Phylogenetic tree of mouse (m) and human (h) SCGBs. For simplicity, and to avoid clutter, of the mouse androgen-binding protein (ABP) group, only SCGB1B27 (ABPA) and SCGB2B27 (ABPGB) are included. SCGB protein sequences were aligned using TCOFFEE [14] and analysed using nearest-neighbour-joining methods, as well as using 10,000 bootstrap replicates in the Phylip package [19]. Nodes with ≥50 per cent bootstrap confidence levels have been labelled.

SCGB1A1subfamily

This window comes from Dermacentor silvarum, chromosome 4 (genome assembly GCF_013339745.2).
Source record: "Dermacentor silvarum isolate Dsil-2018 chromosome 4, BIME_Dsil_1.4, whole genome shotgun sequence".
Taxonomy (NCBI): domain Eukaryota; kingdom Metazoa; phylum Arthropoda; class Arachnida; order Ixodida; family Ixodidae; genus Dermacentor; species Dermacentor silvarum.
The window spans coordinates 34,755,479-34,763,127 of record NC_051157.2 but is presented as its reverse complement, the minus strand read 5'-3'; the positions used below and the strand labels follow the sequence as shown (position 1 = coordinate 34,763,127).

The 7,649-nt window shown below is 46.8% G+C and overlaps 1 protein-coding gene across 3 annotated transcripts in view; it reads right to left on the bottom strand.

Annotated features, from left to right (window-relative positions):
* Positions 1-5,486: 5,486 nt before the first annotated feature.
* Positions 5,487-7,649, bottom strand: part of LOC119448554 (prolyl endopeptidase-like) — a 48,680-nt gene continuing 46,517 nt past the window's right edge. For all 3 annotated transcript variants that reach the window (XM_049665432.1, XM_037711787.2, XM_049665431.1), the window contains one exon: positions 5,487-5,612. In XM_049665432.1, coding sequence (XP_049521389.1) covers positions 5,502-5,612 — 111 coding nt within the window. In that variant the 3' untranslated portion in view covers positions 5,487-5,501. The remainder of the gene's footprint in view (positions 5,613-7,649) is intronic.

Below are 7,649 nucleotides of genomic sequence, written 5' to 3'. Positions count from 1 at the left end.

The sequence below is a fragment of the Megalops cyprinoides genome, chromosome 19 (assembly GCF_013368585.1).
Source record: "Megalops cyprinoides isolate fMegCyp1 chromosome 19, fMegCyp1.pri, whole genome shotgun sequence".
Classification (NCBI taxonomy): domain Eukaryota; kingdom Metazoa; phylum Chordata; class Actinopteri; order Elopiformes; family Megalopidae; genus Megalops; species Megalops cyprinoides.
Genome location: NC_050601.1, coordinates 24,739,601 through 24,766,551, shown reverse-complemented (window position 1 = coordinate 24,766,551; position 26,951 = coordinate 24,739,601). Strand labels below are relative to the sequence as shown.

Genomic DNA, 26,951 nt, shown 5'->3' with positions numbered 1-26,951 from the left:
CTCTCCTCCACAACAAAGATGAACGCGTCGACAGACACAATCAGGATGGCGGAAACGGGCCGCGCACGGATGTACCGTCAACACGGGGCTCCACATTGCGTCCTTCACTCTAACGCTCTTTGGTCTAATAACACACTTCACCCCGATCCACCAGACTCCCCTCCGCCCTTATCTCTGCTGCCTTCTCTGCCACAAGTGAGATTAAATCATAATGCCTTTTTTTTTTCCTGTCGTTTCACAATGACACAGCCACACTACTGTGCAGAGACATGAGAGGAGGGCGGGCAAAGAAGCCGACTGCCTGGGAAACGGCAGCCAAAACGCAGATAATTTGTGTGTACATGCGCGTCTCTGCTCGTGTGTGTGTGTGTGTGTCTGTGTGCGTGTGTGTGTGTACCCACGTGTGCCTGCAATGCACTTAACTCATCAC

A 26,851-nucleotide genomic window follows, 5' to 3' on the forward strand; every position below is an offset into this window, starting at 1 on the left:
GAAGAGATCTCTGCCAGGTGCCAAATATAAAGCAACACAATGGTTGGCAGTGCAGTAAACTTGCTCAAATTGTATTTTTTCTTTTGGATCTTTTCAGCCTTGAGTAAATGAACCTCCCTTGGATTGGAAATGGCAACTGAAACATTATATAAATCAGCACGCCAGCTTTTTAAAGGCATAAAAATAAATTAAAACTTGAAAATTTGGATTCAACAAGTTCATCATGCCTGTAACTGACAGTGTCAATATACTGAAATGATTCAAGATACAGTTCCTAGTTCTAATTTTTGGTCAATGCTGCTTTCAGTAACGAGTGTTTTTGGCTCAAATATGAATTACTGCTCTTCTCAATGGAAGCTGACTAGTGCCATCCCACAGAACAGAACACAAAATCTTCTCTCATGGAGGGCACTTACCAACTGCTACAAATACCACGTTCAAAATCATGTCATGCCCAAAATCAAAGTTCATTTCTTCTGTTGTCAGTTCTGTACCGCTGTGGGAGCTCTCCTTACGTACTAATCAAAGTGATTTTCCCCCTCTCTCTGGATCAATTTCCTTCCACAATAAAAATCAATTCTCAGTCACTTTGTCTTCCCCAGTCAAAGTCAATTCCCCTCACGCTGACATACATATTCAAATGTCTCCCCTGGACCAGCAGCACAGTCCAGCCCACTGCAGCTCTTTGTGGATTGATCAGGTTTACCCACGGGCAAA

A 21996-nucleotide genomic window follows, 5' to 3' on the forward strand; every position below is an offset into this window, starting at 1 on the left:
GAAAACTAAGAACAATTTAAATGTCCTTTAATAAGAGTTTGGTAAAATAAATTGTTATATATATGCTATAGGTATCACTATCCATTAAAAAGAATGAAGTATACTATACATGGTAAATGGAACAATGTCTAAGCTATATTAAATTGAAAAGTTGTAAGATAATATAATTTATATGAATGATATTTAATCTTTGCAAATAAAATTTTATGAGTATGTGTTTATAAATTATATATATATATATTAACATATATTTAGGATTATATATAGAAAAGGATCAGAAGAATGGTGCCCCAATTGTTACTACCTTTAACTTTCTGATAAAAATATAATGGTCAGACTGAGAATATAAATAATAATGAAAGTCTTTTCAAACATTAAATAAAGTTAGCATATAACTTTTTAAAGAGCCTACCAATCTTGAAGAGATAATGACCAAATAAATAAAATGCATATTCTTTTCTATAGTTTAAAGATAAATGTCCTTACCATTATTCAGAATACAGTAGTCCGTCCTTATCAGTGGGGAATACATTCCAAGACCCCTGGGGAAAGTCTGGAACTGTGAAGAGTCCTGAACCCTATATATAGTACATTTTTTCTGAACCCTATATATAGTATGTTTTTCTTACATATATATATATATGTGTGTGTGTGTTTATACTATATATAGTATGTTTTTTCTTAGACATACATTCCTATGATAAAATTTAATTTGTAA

UGB, also known as blastokinin and CCSP (SCGB1A1), was initially discovered in the rabbit uterus and is the founding family member [2]. For this reason, more information about its biology is available than for many of the other SCGBs. These proteins differ from other SCGBs in that they are homodimers -- that is, they are composed of two identical monomers and their subunits lack the middle Cys residue found in other SCGBs. In humans, high SCGB1A1 levels are found in peripheral airway surface fluid, where it is one of the most abundant proteins; it is also expressed in uterine endometrium and the prostate [20]. In the airways, SCGB1A1 is expressed in several cell types, especially Clara cells, and appears to play a role in immunomodulation through regulation of cell infiltration and in tissue repair after injury [20].